• There Is No Kill Like Overkill: Memnon's death. He gets hit in the chest with an arrow fired by Mathayus, the force blasting him backward, off the roof of his temple. And before he even has the chance to land from the fall, an explosion engulfs and incinerates him.
  • Soundtrack Dissonance: What says 5000 BC better than... hard-driving rock'n'roll accompanying a big-ass choir and orchestra?
  • Suck Out the Poison: Cassandra does a magical version of this to Mathayus after he's poisoned.
  • Taking the Bullet: The Sorceress tries to take an arrow for Mathayus but as she grabs him, he turns around and takes the arrow for her. However, he survives.
  • Title Drop: To the Ending Theme, "I Stand Alone" by Godsmack
    Balthazar: Will you stand alone before the fury of [Memnon's] armies?
  • Toplessness from the Back: Cassandra when she's rising from the fountain.
  • Toppled Statue: The explosion set off in Gomorrah's under-tunnels not only saves most of the heroes, but also undermines Memnon's statue and sends it crashing to the ground - followed shortly by Memnon himself.
  • Translation Convention: One of the many films set in ancient history that use this.
  • Virgin Power: Subverted. Seems that sorceresses just tell their masters this so they'll keep their hands to themselves.
    • Played straight in the novelization, where narration from her POV after sleeping with Mathyus reveals that she genuinely did lose her power. Her actions in the cobra roulette thus become a combination of quick thinking and blind luck, and her "predictions" at the end of the story become more like ironic jokes.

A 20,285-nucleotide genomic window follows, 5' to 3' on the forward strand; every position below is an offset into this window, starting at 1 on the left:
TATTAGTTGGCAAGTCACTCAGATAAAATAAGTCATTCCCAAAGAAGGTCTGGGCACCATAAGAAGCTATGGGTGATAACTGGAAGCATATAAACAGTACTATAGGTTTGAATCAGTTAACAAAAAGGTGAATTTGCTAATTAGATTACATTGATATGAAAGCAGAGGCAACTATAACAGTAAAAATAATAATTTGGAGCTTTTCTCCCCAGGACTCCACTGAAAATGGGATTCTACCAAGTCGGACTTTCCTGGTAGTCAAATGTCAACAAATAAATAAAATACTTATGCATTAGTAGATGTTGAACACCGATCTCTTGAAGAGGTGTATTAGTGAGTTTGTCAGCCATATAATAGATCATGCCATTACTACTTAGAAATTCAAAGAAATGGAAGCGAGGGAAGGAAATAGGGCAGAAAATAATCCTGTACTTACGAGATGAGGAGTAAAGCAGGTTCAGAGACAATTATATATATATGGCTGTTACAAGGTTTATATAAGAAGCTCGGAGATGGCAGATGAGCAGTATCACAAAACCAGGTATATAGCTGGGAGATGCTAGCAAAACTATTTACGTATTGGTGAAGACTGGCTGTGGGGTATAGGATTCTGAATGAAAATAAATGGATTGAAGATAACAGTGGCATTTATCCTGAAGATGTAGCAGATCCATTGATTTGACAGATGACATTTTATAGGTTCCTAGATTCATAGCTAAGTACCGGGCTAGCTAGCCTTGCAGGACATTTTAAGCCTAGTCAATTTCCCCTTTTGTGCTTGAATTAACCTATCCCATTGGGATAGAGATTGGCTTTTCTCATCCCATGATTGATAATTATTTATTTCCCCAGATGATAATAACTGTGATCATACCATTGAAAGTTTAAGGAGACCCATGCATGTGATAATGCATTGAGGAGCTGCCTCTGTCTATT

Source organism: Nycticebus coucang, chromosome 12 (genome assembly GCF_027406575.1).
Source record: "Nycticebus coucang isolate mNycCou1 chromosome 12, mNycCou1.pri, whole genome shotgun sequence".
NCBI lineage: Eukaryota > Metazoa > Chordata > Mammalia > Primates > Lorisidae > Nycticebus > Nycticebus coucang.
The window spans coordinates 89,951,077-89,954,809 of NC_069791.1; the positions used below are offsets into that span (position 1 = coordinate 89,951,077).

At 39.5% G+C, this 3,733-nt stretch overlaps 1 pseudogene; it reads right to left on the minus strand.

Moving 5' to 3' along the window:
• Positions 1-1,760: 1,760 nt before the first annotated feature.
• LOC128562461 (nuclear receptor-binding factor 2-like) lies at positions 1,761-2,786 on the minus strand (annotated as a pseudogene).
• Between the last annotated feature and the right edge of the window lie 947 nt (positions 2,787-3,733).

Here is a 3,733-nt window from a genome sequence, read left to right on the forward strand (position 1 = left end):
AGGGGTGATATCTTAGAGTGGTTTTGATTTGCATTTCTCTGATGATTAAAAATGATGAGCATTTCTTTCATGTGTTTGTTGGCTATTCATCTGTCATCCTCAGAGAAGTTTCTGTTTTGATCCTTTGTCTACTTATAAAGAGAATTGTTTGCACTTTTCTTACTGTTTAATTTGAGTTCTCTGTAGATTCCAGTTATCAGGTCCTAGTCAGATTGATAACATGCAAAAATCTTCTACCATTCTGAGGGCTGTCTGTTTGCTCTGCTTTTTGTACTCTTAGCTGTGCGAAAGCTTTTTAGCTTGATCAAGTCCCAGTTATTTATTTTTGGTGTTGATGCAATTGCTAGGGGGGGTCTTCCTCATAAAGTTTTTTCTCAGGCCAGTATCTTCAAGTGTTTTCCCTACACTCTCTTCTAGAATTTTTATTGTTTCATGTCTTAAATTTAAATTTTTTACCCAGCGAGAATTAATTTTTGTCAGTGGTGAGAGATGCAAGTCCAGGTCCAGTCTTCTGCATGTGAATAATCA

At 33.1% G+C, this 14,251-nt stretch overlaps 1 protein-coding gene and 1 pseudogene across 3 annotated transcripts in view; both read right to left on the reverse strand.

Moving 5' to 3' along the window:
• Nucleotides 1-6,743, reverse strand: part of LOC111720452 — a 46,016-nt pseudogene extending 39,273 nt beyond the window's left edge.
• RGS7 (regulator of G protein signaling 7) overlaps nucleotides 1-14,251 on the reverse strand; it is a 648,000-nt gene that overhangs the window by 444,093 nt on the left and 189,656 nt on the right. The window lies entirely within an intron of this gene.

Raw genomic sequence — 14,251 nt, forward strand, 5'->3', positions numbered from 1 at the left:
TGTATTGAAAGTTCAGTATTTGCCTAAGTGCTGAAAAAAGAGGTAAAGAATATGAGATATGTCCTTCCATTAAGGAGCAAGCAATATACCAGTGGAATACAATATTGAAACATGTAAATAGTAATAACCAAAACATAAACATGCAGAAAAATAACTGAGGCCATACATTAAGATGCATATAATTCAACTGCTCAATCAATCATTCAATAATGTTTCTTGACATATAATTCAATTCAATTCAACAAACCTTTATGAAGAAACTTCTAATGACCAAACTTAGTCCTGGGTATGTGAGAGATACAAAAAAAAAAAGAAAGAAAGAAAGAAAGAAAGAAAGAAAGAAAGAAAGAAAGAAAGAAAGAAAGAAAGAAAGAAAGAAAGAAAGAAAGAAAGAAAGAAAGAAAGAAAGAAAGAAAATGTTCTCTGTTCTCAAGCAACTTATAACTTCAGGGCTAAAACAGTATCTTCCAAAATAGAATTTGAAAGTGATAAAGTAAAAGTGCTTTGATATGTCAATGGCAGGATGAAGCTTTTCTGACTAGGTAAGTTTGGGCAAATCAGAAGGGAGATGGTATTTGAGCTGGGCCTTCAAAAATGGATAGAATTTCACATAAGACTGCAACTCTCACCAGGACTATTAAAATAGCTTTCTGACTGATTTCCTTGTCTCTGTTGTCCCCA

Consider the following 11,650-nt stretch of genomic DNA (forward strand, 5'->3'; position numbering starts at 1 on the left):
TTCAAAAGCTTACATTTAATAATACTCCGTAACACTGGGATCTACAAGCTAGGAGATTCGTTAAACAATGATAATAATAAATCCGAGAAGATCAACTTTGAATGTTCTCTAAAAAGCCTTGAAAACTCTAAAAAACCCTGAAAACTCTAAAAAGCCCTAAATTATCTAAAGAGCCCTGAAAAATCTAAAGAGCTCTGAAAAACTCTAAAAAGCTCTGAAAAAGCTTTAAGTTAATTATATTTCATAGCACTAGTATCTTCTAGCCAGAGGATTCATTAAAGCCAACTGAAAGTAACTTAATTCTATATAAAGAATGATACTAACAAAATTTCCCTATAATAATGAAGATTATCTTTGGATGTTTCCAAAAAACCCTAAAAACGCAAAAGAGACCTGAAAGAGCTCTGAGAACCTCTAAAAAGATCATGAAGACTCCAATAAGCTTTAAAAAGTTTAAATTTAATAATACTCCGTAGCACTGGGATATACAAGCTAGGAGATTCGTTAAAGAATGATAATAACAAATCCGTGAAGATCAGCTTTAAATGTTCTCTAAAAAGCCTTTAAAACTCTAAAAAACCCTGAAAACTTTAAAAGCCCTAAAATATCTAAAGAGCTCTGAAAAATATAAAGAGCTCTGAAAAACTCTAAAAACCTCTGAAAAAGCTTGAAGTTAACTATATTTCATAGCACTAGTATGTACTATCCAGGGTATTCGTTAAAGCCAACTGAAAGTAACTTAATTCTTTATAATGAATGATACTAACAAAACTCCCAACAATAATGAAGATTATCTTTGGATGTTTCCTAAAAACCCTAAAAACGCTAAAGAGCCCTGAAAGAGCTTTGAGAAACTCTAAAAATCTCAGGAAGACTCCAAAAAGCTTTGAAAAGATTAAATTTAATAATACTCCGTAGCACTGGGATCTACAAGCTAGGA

• Weak, but Skilled: Memnon, in comparison to Mathayus. He is faster (and a dual-wielder) but not nearly as big or strong.
  • Wishing Well: The fountain Mathayus and Cassandra end up in after they get drained out of her bath. A boy is throwing a coin at it to make a wish just as a naked Cassandra rises out of the water right in front of him. He immediately thanks the gods for apparently fulfilling his wish as he enjoys the eyeful.
  • White Stallion: Amusingly subverted: Mathayus's well-trained, heroic steed is a pure white camel.
  • Wife Husbandry: The Sorceress states that Memnon has held her captive since he was a child, and Memnon says that he intends to have her become his lover once his victories are complete.
  • You Killed My Father: Mathayus seeks revenge on Memnon after he kills his brother Jesup.
  • You Said You Would Let Them Go: Averted: Mathayus gives his word that he won't kill Horse-Thief Arpid and will obey his commands in exchange for Arpid saving him from ants (it makes sense in context). Afterward, Mathayus uses the camel and essentially forces Arpid to walk, causing him to protest that they had a deal, and Mathayus tells him that he's upholding the deal, as he is not going to kill him... at least, he won't kill him yet.
  • Zerg Rush: How Memnon's men were planning to take out Mathayus and his allies in the climax.

    The Scorpion King 2: Rise of a Warrior 

  • Big Bad: Sargon.
  • Fantasy Kitchen Sink: Essentially, the protagonists go to Greece, fight a minotaur in a labyrinth, and somehow access an Underworld realm where a Semitic/Near Eastern goddess lives, one that, in real life mythology, was associated with war and sexuality.
  • Foregone Conclusion: While the movie ends with Sargon being killed and a new king being crowned promising to restore Akkad to its glory and honor, its pretty much a given that him and his people will be wiped out in the near future, leaving Mathayus and a handful other Akkadians as the last of their kind.
  • The Good King: Sargon's predecessor King Hammurabi is responsible for sparing Mathayus' life when he incurs Sargon's wrath.
  • Historical Domain Character: The main villain is Sargon the Great, founder of the Semitic-speaking Akkadian Empire.